VA's West LA campus takes 1st step to return to its deeded mission: Housing veterans
Stars and Stripes June 3, 2015
The Department of Veterans Affairs will open a transitional housing facility for veterans on Thursday and launch a planning process later in June for the redevelopment of its 387-acre West Los Angeles VA Medical Center campus, just six months after settling a 2011 lawsuit that accused the VA of misusing the land and discriminating against homeless vets.
VA Secretary Bob McDonald will be there to mark the first step in the transformation: a 60-bed housing and work therapy facility for homeless veterans. In a symbolic gesture, he will open the gates to the property’s grand lawn, closed for decades.
The redevelopment is critical, because LA County is the “epicenter of veteran need,” said Jonathan Sherin, who ran mental health services for the West Los Angeles VA hospital and now works for Volunteers of America.
LA County has the highest concentration of homeless veterans in America. LA mayor Eric Garcetti last year pledged to end veteran homelessness in his city by 2016, as part of the Obama administration’s national push. In January, Garcetti said that the city was halfway to its goal, and more than 7,500 veterans countywide have been placed in housing since 2013. Yet a three-day count earlier this year tallied 4,363 homeless veterans in LA County, down just 6 percent from 2013, according to the Los Angeles Homeless Services Authority.
While the number of homeless remained high, the VA was not making use of a key asset: land in west LA that was deeded to the federal government in 1888 to establish a national home for disabled veterans.
For more than 80 years, the land housed thousands of disabled vets, but by the 1970s, that housing had closed. The VA began leasing land on its prime real estate, one of the largest undeveloped properties in the city. Today, instead of housing vets, the property is the site of a VA medical facility, UCLA’s baseball stadium, a rental car business, a hotel laundry facility and other tenants not related to veterans.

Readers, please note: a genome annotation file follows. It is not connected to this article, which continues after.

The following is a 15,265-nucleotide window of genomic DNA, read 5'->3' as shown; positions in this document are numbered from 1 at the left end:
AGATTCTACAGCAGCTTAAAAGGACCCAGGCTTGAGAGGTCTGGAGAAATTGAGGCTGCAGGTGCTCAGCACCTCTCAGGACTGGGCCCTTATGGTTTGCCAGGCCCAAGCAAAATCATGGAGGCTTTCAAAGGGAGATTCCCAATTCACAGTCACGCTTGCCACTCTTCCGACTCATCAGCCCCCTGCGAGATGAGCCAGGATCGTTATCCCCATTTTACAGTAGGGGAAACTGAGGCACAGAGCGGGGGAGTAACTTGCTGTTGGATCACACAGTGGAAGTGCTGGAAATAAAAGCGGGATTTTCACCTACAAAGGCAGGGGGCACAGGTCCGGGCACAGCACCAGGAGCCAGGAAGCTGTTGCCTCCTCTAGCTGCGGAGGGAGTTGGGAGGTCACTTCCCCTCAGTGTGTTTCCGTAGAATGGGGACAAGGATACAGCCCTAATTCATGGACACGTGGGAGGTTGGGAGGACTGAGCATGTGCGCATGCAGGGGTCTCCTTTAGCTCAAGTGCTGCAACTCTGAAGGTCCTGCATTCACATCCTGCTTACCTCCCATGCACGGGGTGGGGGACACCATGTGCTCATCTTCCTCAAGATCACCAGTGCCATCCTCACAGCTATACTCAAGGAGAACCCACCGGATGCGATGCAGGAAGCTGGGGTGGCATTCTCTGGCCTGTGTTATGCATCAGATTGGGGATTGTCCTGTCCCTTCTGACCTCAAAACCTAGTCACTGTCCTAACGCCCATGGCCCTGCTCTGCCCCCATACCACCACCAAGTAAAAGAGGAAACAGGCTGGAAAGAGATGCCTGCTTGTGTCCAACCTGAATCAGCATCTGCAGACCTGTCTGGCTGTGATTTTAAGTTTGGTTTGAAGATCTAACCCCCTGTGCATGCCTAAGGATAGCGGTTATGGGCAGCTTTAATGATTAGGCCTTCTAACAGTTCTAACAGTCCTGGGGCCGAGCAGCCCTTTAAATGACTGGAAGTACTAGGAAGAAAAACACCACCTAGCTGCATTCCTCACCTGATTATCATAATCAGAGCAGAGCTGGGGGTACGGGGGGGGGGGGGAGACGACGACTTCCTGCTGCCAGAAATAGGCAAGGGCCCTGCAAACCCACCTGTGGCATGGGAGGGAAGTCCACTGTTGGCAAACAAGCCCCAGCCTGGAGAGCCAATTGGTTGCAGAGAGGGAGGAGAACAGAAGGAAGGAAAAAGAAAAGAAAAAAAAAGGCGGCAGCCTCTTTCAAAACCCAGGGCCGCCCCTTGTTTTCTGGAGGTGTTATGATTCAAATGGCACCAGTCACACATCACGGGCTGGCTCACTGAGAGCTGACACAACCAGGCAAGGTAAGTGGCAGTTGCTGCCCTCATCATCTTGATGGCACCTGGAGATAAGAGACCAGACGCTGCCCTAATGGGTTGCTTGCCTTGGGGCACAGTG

“This was a huge resource and there wasn’t a single unit of permanent supportive housing on it,” said Gary Blasi, one of the attorneys that represented homeless veterans in the lawsuit.
‘Breach of trust’ In 2011, the ACLU, Vietnam Veterans of America, the matriarch of the family that donated the land and others brought a class-action lawsuit against the VA, accusing the department of misusing the land and discriminating against disabled vets by blocking their access to medical, mental health and other services.
The VA settled the lawsuit in January and has since apologized for “a breach of trust.” They agreed to provide housing for homeless vets and to hire a master planner to determine the best way to use the land. As part of the settlement, the lawsuit was dismissed.
“We want to revitalize that sacred ground,” said Sherin, who serves a subject-matter expert on the partnership between the VA and the former plaintiffs.
Later this month, the VA will announce selection of the urban planner, whose deadline for a concept including transitional and permanent housing will be Oct. 15. A nonprofit called the 1888 Fund is being formed to raise money for the restoration of five historic buildings on the campus, including a chapel and one of the original housing facilities.
The goal is to use the entire property as a “vibrant and welcoming community” for veterans, he said, with permanent supportive housing for the most disabled veterans, along with recreation, day care, employment assistance, legal counseling and more.
‘Community of belonging’ The redevelopment could take the VA’s West Los Angeles presence from an isolated medical center “to a thriving campus for well-being,” Sherin said.
Veterans of recent wars feel particularly disenfranchised by the VA, he said, but all veterans need access to “a community of belonging.”
According to a 2014 study by the University of Southern California Center for Innovation and Research on Veterans and Military Families, 40 percent of veterans who served after Sept. 11, 2001, did not have a plan for permanent housing when they left the military, and about half said they have a significant physical or mental health problem for which they aren’t receiving care.
The West LA campus is just one effort to close the gap.
“We want to reverse — 180 degrees — the current dynamic between veterans and the VA,” he said.